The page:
Marque Restaurant, Surry Hills
Alchemy. I think it’s the right word. Or maybe magician? I don’t think either of these words conveys the level of skill and artistry evident in Mark Best’s food.
But first, the back story.
I’ve met Mark Best of Marque Restaurant a couple of times. The restaurant is a stone’s throw from my place, and I walk past often. Thanks to twitter, I introduced myself, and occasionally will say hello, if I’m passing.
Recently, bloggers and PR people were bought together to discuss how best to work together. Along for the ride was Ed Charles from Melbourne. Having tweeted each other often and being heavily involved in the Aussie Foodbloggers Group we were excited to finally meet face to face, and of course, eat together!
So after this PR session, myself, Ed and Fooderati head off to Marque in search of food!
It was a Monday, it was late (9pm by the time we got there) and I had to get up and drive to Moss Vale the following morning. So we had the degustation and Fooderati and Ed had the matching wine.
I hadn’t intended to blog this meal so missed the first couple of dishes, (but you can see some pics that Ed took) but we had the most divine beetroot macarons for amuse bouche, that you might remember from the launch of the Taste of Sydney Festival!
With conversation and now the wine, flowing we got underway with some serious eating.
Presented in it’s shell the chaud-froid (literally hot & cold) free range egg reminds me of pretty little jewelled Faberge Egg. Except you can eat this one! We’re directed to dip our bread sticks into the egg and mix through to make sure we get all the flavours. It’s sweet, sour, salty, hot and cold all at once, and just delightful.
At this point I’m jealous that the others got the matched wines, only because the Sommelier is the best I’ve come across. Not only are we told what and where the wine is from, we’re given a detailed explanation as to why it was chosen to accompany that particular dish and at what point in the eating: before mouthful, during or after mouthful; we should be drinking…thoroughness beyond compare.
The next course is not only a feast on the tastebuds, but also an assault on the senses. An Oyster, but not as we know it. An oyster topped with foam. But not just ordinary wishy washy bubbly foam. But all out, thick and luscious foam, grilled no less. We’re directed to lift the oyster out of the shell and taking with it the foam, knock it back. As we discuss it, Mark indicates that he likens it to being dumped at the beach. My thoughts exactly.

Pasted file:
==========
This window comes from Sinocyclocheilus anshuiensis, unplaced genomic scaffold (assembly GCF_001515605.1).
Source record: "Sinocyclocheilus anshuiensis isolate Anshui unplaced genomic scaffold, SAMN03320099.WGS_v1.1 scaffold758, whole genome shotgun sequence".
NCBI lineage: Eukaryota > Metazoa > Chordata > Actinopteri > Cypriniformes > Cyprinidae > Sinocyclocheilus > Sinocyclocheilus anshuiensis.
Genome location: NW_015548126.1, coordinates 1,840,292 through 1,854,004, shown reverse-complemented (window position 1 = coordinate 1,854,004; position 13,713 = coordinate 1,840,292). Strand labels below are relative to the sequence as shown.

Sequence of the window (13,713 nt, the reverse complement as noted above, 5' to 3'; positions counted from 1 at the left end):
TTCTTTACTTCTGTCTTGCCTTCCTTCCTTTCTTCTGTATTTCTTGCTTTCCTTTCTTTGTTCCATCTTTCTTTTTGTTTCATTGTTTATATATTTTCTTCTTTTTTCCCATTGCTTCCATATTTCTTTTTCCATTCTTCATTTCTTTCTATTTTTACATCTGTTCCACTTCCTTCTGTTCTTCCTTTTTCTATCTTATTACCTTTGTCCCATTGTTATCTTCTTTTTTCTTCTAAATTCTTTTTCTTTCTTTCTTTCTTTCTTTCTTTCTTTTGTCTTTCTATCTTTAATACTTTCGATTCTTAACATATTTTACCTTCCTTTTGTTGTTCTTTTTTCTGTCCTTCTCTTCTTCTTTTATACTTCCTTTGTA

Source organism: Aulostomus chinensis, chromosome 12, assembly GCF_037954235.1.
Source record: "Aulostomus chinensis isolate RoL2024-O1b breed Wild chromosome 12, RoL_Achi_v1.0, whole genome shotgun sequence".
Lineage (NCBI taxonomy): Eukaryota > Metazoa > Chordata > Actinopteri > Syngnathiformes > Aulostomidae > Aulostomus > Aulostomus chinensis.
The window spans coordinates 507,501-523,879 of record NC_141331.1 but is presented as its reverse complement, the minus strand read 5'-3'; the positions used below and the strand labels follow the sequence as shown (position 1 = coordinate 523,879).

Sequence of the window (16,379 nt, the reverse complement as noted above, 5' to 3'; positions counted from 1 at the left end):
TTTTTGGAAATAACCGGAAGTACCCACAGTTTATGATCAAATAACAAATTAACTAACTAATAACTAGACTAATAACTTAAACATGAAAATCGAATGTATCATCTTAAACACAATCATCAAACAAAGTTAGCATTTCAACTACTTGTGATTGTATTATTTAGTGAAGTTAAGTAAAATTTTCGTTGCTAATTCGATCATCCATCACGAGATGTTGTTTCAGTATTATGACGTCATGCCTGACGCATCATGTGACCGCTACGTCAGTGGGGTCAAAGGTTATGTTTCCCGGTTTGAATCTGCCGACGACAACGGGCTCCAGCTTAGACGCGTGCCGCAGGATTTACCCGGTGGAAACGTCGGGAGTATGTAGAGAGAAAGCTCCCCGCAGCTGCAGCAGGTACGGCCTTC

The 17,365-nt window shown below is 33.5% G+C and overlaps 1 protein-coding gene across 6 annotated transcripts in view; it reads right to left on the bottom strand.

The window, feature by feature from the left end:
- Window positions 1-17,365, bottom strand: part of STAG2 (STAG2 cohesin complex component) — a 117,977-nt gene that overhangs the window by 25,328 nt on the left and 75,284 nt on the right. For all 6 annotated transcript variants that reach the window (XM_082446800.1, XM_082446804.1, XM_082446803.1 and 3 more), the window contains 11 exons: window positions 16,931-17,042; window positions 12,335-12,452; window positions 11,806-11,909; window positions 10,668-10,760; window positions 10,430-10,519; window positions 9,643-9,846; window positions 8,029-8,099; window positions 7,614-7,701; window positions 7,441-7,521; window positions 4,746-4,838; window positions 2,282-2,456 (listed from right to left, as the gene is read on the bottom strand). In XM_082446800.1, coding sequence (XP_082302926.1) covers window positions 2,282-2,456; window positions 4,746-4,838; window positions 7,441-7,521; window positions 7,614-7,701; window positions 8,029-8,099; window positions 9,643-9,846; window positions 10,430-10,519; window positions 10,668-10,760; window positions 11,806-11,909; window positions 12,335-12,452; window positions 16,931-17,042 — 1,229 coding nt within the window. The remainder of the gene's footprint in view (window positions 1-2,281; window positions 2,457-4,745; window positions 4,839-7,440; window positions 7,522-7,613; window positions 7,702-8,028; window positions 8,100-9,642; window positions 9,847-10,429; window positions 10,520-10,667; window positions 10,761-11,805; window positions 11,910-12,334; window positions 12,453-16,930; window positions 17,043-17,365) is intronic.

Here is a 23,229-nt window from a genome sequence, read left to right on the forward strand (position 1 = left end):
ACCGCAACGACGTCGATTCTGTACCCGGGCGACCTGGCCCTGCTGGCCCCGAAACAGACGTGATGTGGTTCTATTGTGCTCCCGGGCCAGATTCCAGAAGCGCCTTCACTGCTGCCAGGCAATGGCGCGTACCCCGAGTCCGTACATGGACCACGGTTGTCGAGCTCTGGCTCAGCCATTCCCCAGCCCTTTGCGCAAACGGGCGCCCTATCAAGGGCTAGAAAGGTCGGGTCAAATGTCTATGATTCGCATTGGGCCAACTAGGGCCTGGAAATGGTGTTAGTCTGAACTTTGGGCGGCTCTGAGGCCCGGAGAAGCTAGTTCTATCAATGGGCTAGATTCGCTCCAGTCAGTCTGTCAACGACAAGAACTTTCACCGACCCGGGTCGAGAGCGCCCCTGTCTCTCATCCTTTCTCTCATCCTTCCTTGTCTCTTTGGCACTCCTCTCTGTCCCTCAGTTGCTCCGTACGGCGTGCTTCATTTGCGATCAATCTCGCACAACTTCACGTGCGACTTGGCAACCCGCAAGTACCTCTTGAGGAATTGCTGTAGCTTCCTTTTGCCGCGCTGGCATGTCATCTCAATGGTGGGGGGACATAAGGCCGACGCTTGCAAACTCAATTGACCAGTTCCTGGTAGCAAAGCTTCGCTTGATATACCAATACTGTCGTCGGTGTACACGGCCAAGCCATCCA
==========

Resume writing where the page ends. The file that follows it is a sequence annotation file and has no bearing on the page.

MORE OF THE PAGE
I don’t really remember what came next to be honest, but it was an intriguing combination of Sea Urchin, green tea and mandarin…
It’s at this point that I sit up and start paying more attention. As the conversation ranged across Sydney v Melbourne property prices, our various degrees (Economics, Politics, History) the nature of foodblogging, journalism and of course food and sex, our next dish was presented to ooh and ahhs…a small mountain of whispy creaminess consisting of almond jelly. blue swimmer crab, almond gazpacho, sweet corn and avruga:
It’s the next serving that makes us dip down low to smell the goodies on the plate. It’s the mushrooms, with their earthy aroma that hit us with this combination of scallops, with “fish floss”, scampi anglaise, campari and turnip:
The next plate though, really tickles my fancy! The cured ocean trout with it’s lacy mantle of lemon and dill jelly is a symphony of freshness and light.
At this point we’re not even half way through the meal…
One of the most challenging tastes for me, is the crab custard and frozen foie gras. No picture adequately conveys the drama of this dish as it arrives with what appears to be steam coming off it, but which is in fact dry ice. The ice has been used to freeze the foie gras which then appears to be grated on top of the custard. The mouth feel of the frozen grated foes gras is, as Ed notes, like chocolate..creamy, rich and coats the inside of the mouth, but with the unmistakable taste of liver.
The beginning of the meat dishes is a duck ham with endive and Parmesan is a lovely change of pace from the seafood dishes. Then, pork jowl with spinach and a pacific oyster. Being a non-piggy eater, I only take a mouthful, and feel terrible when asked if there was something wrong.
I can’t deny the lusciousness of this porcine morsel, though I just can’t do piggy in this form.
My favourite dish of the night (savoury that is) is the wagyu with the most exquisite baby potatoes…
Ah, and nearing the end of this odyssey into technique and flights of fancy, the simplest of pleasures: cheese. Brunet, and italian goat’s cheese, with rhubarb and a pistachio and mancha tea macaron…
I love the texture of the dried rhubarb stuck to the top of the cheese, it reminds me, oddly, of the redskin lollies we had as kids…
Dessert, my favourite course!!!!
I will state now, that the only fault with this entire 14 course glut of goodness is that the desserts are just not big enough! But luckily, being a multi-course feast, there was more than 1 yummy to satisfy…
The dish that made Ed lick the plate? The Chocolate ganache, hazelnut croqante, yoghurt, eucalyptus and raspberry…This particular dance of flavours was unusual and created an unexpected effect of mintiness when eaten in combination, but when eaten individually, the flavour of the eucalytpus in the yoghurt comes to the fore.
Nearing satiety, and keeping in mind my early start, I look forward to the petit four, consisting of salted caramel chocolates and bitter bonbons flavoured with campari, Gentian and Cynar especially after reading Lorraine’s recent review.
What a delightful way to finish up this most engaging evening…more please!
4-5/355 Crown Street
02 9332 2225